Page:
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This item downloads the margin debt, the free credit cash accounts and the credit balances in margin accounts data from the New York Exchange website.
The NYSE releases these numbers every month and the data spans from 1959 to present.
The NYSE margin debt is the amount of borrowed money to buy stocks on the NYSE. Because the SEC regulations allow an investor or a trader to use a 2:1 leverage when he buys stocks, the amount of money borrowed on margin can be used as an estimate of how confident stock traders are. If investors believe that the stock market is going to rise, they will borrow more to increase their positions. On the contrary, if traders are less confident and believe that the market will fall, they will decrease their exposure and thus borrow less.
^NYSE_Margin_Debt: This is the symbol that references the margin debt time-series data.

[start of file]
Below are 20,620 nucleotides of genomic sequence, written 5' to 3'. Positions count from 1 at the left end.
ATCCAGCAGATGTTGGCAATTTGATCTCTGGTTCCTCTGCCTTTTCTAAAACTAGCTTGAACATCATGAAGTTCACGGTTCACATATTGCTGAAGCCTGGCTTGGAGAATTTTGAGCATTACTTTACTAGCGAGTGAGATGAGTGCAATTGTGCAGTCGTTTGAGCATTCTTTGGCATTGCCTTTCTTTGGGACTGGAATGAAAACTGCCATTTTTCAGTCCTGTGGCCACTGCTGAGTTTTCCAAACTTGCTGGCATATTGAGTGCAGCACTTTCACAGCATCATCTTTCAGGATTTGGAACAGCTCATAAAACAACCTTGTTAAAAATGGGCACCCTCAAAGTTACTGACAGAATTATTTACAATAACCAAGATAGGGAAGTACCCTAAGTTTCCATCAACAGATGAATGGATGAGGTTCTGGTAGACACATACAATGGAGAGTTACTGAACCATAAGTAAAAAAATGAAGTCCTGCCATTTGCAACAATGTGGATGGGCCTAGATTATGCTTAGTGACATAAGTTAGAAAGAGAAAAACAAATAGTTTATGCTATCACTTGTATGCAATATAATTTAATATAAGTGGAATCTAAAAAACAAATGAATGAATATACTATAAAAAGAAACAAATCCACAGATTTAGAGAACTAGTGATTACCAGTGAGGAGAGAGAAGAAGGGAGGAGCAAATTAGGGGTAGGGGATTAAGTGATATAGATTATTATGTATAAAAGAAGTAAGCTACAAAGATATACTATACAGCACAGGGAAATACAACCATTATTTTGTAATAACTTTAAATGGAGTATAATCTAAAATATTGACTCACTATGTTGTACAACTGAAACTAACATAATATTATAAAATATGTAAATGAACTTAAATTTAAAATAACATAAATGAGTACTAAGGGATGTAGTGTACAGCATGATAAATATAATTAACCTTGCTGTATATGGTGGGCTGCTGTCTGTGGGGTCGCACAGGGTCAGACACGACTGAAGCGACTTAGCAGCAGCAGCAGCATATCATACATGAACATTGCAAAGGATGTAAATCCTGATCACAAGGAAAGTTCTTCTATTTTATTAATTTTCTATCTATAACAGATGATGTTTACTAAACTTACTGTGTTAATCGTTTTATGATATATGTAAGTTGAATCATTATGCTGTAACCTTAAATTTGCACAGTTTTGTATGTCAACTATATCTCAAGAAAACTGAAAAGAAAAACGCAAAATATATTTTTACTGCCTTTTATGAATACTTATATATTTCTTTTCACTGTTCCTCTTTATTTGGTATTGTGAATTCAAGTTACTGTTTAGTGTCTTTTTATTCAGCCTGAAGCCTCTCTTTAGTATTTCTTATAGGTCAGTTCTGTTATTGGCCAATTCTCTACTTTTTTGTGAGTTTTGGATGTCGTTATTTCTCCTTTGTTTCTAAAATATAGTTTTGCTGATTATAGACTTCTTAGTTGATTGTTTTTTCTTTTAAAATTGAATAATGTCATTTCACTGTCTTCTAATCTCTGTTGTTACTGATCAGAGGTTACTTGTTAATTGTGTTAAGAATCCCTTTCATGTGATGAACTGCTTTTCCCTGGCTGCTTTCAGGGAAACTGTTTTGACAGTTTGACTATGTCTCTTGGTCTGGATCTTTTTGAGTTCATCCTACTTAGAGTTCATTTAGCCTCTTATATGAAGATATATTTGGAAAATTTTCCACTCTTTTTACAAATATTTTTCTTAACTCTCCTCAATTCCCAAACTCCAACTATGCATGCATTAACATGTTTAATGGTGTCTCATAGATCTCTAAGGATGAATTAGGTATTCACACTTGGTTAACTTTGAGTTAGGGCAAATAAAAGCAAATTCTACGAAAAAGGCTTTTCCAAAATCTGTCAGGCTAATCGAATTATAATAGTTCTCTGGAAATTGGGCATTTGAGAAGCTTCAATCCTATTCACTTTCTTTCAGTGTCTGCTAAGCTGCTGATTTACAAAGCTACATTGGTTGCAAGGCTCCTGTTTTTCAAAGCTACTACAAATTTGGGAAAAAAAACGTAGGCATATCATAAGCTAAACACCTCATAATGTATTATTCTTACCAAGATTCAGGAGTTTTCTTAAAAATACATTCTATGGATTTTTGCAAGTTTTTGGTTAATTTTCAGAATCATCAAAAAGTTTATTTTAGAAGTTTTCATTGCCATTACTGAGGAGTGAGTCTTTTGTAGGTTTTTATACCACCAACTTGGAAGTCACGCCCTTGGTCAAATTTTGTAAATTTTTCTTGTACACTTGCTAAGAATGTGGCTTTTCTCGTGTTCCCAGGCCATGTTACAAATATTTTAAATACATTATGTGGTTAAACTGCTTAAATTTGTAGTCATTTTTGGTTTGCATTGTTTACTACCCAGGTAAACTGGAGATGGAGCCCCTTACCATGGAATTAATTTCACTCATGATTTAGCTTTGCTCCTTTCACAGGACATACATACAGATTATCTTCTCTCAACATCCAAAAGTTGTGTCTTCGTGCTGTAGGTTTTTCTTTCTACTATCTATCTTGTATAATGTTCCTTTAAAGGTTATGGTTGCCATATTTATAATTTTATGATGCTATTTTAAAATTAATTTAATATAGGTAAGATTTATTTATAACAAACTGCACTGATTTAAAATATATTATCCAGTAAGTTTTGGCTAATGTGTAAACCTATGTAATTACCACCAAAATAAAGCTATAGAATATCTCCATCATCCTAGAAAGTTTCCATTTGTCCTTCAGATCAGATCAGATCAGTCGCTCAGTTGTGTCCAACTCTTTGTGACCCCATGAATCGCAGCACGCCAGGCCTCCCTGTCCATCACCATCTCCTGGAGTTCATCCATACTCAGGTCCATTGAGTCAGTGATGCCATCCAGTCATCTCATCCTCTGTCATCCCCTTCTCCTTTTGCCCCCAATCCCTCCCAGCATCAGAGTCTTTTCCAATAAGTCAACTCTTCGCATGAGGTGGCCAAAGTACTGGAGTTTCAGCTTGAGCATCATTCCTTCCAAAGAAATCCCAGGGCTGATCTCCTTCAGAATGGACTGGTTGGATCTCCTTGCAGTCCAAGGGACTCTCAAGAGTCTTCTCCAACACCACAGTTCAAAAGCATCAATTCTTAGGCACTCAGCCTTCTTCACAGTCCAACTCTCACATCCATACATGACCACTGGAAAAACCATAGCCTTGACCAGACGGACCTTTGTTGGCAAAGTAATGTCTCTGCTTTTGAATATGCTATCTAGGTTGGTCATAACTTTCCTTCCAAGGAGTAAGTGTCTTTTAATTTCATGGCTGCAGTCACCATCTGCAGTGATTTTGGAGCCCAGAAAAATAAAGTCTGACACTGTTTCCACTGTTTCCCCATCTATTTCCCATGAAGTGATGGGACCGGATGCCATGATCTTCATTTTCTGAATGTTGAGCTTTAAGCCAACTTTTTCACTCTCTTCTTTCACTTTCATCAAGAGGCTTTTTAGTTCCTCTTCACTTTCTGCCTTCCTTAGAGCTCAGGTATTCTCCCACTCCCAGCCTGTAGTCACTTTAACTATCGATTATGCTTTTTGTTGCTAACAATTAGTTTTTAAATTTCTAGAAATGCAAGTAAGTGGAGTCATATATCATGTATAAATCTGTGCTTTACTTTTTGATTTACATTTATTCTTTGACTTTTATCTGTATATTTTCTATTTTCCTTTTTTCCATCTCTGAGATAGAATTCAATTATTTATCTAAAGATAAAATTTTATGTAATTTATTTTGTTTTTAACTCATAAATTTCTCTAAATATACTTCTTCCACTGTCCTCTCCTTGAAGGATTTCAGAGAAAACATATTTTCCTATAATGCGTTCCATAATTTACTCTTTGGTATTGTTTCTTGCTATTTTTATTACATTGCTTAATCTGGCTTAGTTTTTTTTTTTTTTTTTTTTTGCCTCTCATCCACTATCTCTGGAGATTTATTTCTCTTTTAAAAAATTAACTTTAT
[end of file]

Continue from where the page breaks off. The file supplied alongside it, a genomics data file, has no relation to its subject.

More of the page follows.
^NYSE_Free_CCA: This is the symbol that references the free credit cash accounts time-series data.
^NYSE_Credit_BMA: This is the symbol that references the credit balances in margin accounts time-series data.
According to the New York Exchange website, after the Federal Reserve Regulation T revisions that occurred in June 1983, the general stock margin account, the convertible bond account, the special subscription account... were consolidated into one margin account. Consequently, recent margin debt values are not comparable to the ones that were reported before June 1983.